Asked about earlier Chinese military provocations and if the Chinese today are less provocative, Adm. Locklear said, “I would say it’s not provocative certainly. I’d say that in the Asia-Pacific, in the areas that are closer to the Chinese homeland, that we have been able to conduct operations around each other in a very professional and increasingly professional manner.”
“Some of this had to do with the lessons that were learned a number of years ago by some of the unfortunate encounters,” he added.
The U.S. military is holding an “ongoing dialogue” with the Chinese military with the aim of creating “rules of the road,” as China’s navy expands and operates farther from its coast, Adm. Locklear said.
“The U.S. presence in the Asia-Pacific’s not going anywhere,” he said. “So we have to manage our ability to operate around each other. And I think that’s a doable thing.”
The official said there is serious concern within the Pentagon about what will happen under the new “Samantha Power doctrine,” if she is confirmed for the U.N. post.
“People are shuddering over its implication” for the Department of Defense, the official said.
The official noted that during her nomination hearing before the Senate Foreign Relations Committee on Wednesday, Ms. Power did not back down from her past contention that the United States was guilty of “war crimes,” apparently carried out by omission or commission by the U.S. government and military.
“DOD senior officials believe she is very influential with the left wing of the administration, so they are following closely what senators are asking and her replies,” the official said.
Ms. Power supports humanitarian intervention, including aid to Syrian rebels. She was the key policy driver behind the “leading-from-behind” policy used to oust Libyan leader Moammar Gadhafi that has left the oil-rich North African nation unstable and facing a growing problem with Islamist militias.
Pentagon officials are concerned there will be policy disputes between Ms. Power and Defense SecretaryChuck Hagel, who opposes all U.S. interventions and argues that there is no budget for military intervention because of the Pentagon’s current funding crunch.
Ms. Power came under sharp questioning during her Senate hearing Wednesday from Sen. Marco Rubio, Florida Republican.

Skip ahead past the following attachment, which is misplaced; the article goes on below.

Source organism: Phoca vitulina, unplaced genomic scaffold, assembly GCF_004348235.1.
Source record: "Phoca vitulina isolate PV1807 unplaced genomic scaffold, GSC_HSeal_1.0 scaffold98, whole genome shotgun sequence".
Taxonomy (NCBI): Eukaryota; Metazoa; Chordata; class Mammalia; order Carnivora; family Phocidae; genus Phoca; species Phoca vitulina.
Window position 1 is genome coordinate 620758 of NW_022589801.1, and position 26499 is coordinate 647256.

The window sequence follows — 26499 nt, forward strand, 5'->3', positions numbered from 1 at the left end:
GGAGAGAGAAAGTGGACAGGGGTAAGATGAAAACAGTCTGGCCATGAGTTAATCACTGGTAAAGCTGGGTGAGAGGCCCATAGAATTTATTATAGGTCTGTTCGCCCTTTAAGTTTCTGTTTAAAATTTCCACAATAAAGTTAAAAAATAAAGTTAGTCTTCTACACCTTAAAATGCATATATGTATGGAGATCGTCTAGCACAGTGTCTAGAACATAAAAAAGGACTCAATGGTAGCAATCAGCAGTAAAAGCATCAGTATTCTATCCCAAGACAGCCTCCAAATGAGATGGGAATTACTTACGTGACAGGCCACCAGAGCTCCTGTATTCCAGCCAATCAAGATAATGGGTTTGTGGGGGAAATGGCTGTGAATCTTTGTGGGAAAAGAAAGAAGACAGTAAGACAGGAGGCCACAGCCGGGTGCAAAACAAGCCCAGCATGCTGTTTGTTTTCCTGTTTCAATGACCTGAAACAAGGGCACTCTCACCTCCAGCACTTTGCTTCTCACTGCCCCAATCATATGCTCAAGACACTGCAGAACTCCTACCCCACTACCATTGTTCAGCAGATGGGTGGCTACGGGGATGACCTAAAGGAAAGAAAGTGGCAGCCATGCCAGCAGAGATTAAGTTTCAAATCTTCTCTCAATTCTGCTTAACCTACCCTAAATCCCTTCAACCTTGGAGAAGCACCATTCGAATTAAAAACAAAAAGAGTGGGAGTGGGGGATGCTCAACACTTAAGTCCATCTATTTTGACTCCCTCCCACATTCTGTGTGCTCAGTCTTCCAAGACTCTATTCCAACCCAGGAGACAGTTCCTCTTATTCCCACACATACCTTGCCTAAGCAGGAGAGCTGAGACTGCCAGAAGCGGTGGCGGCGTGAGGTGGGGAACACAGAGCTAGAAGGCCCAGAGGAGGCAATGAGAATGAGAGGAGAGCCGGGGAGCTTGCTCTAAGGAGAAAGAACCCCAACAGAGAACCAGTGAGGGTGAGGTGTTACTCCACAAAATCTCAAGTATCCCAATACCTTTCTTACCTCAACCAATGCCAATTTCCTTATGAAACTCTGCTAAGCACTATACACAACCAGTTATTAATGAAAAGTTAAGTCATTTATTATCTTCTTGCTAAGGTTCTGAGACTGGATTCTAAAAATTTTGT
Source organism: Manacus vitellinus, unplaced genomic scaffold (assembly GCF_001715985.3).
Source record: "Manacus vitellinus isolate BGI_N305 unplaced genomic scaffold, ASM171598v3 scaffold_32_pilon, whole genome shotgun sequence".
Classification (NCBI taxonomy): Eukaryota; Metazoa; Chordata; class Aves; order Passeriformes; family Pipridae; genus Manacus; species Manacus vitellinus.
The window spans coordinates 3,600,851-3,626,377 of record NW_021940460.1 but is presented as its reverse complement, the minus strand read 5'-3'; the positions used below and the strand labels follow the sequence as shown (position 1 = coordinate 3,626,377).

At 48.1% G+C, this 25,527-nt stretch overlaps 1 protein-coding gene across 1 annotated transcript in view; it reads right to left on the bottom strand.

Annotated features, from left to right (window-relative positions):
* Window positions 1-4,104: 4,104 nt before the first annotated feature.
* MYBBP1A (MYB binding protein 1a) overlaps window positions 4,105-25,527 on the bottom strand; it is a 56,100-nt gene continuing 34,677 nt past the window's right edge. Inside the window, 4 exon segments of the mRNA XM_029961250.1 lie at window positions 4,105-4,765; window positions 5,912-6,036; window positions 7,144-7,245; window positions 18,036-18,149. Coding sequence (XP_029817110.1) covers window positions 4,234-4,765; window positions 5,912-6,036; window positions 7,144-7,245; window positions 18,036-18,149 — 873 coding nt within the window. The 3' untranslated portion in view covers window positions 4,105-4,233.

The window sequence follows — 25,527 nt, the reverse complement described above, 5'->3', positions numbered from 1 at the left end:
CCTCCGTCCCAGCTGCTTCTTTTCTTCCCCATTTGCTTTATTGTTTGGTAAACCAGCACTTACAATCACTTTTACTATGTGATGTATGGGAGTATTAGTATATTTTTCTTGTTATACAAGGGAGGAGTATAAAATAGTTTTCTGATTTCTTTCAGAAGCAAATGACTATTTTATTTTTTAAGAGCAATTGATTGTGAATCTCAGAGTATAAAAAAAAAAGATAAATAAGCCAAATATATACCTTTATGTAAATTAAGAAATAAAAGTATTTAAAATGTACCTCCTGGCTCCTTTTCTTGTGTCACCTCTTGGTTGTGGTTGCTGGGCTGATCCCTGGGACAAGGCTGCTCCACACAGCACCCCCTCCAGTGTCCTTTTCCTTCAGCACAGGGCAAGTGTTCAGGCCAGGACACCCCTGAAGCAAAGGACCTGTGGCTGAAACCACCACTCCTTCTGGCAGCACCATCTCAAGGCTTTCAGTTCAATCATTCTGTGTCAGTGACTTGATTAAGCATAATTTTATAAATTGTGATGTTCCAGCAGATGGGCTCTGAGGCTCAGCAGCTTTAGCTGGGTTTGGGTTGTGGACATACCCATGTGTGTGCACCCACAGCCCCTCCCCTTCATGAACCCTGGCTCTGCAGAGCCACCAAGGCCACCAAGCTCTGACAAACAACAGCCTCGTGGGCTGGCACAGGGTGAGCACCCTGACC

Mr. Rubio asked the Ireland-born Ms. Power about a 2003 article she wrote calling for a “historical reckoning with crimes committed, sponsored or permitted by the United States.”
After repeating several times how much she likes the United States, Ms. Power then explained that she was referring to the lack of response by the Clinton in administration to the 1994 Rwanda tribal genocide.
Mr. Rubio pressed her to explain what crimes the United States had committed or sponsored in Rwanda.
Ms. Power sidestepped the question, saying only: “I think this is the greatest country on Earth. I — we have nothing to apologize for.”
“But do you believe the United States has committed or sponsored crimes?” Mr. Rubio asked.
She repeated that she believed the United States is the greatest country on Earth.
Ms. Power did no repudiate her demand for an accounting of U.S. crimes but suggested she “would absolutely” have stated it differently.
President Obama last month dismissed any suggestion that he should get involved in bringingEdward Snowden to justice for disclosing top-secret National Security Agency programs and documents obtained while he worked as a computer technician contractor for the agency.
The president appeared to be signaling to the U.S. and international press that dealing with the illegal release of U.S. secrets and getting a leaker to face prosecution was something below his paygrade.
“I’m not going to be scrambling jets to get a 29-year-old hacker,” Mr. Obama said June 27 at a news conference in Senegal during his weeklong trip to Africa.